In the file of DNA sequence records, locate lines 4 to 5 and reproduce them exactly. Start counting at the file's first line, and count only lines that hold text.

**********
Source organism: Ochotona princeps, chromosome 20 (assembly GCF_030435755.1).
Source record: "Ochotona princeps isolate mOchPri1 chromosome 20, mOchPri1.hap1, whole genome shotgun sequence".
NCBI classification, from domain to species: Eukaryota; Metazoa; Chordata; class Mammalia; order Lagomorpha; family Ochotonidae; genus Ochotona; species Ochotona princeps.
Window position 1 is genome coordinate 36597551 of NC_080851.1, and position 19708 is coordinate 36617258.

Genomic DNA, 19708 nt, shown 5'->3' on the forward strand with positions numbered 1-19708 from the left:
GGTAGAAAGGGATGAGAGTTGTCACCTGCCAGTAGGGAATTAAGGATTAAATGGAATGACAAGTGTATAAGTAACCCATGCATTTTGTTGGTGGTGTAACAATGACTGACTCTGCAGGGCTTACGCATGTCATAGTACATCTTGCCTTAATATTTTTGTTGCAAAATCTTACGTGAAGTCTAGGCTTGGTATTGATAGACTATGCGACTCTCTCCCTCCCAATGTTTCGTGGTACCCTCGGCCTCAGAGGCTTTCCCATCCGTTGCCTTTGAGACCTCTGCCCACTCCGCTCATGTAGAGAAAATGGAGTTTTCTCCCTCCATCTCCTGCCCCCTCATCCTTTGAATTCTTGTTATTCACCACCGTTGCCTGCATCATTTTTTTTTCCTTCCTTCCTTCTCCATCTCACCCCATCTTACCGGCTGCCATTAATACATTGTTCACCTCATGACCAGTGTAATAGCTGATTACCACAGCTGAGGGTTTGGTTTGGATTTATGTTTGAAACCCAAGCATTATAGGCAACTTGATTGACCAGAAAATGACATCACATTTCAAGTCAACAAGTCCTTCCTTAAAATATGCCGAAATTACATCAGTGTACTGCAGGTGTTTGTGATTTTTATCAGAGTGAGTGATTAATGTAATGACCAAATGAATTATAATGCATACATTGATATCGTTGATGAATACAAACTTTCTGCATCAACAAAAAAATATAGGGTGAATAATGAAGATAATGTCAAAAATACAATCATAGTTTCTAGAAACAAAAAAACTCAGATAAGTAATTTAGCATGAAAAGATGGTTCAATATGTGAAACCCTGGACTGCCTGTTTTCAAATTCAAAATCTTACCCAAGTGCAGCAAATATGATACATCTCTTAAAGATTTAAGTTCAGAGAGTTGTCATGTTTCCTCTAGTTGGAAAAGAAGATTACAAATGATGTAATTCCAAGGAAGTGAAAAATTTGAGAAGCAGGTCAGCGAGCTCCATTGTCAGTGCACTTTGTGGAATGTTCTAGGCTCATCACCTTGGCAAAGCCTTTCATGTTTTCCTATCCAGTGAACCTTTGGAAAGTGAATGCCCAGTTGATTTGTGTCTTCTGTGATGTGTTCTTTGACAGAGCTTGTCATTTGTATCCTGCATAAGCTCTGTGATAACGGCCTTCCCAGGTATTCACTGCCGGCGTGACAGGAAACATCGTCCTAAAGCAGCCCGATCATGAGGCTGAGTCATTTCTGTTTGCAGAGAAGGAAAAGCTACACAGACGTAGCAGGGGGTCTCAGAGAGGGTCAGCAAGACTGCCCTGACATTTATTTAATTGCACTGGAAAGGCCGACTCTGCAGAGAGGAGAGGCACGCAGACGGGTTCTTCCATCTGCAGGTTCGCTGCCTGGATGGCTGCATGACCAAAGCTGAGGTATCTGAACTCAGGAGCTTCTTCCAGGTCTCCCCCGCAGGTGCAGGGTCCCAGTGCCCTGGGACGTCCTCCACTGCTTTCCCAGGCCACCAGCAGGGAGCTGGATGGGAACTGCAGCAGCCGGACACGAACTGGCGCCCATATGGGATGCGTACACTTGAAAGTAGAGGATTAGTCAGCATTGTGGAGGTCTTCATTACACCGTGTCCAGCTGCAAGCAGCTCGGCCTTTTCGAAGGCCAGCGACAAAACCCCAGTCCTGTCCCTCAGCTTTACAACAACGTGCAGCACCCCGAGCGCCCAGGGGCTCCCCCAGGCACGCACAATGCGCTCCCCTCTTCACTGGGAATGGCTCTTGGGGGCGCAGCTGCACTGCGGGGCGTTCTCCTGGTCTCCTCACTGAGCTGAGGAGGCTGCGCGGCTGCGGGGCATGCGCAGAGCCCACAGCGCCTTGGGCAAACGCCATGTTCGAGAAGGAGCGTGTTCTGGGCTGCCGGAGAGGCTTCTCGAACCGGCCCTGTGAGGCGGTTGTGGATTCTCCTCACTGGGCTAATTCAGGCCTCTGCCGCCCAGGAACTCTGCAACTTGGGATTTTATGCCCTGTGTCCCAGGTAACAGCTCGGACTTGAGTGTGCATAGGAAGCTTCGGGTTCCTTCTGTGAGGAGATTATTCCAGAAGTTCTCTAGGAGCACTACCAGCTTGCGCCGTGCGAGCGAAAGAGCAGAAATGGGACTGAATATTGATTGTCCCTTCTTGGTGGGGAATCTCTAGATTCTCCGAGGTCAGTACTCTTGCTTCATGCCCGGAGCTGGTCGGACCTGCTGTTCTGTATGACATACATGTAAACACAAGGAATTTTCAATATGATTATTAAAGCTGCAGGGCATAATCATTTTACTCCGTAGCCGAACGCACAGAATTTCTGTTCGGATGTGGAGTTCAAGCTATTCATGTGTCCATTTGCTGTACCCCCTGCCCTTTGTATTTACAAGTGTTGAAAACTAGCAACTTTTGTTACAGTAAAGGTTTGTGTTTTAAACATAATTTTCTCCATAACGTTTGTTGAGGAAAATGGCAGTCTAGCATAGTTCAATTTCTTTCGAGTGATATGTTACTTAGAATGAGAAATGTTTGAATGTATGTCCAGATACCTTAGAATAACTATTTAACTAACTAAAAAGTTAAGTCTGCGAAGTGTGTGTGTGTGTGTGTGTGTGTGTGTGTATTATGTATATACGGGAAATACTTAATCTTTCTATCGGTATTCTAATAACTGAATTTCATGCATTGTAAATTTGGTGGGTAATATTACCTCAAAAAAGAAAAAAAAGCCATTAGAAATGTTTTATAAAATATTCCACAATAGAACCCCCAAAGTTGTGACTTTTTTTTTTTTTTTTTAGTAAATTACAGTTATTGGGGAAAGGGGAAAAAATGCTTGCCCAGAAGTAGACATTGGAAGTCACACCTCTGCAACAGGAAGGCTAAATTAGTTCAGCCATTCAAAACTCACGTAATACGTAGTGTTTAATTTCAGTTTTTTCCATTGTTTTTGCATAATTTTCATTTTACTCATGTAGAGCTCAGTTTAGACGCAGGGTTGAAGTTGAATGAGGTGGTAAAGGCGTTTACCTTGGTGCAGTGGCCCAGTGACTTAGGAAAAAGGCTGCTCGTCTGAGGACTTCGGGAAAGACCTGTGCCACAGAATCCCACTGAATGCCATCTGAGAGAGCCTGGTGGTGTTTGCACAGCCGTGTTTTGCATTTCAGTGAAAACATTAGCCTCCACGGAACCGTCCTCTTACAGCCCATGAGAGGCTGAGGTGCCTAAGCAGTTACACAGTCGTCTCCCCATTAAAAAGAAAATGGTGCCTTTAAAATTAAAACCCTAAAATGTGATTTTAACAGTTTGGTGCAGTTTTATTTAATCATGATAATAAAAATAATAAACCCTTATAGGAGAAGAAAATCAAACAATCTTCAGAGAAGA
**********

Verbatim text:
Window position 1 is genome coordinate 36597551 of NC_080851.1, and position 19708 is coordinate 36617258.

Genomic DNA, 19708 nt, shown 5'->3' on the forward strand with positions numbered 1-19708 from the left: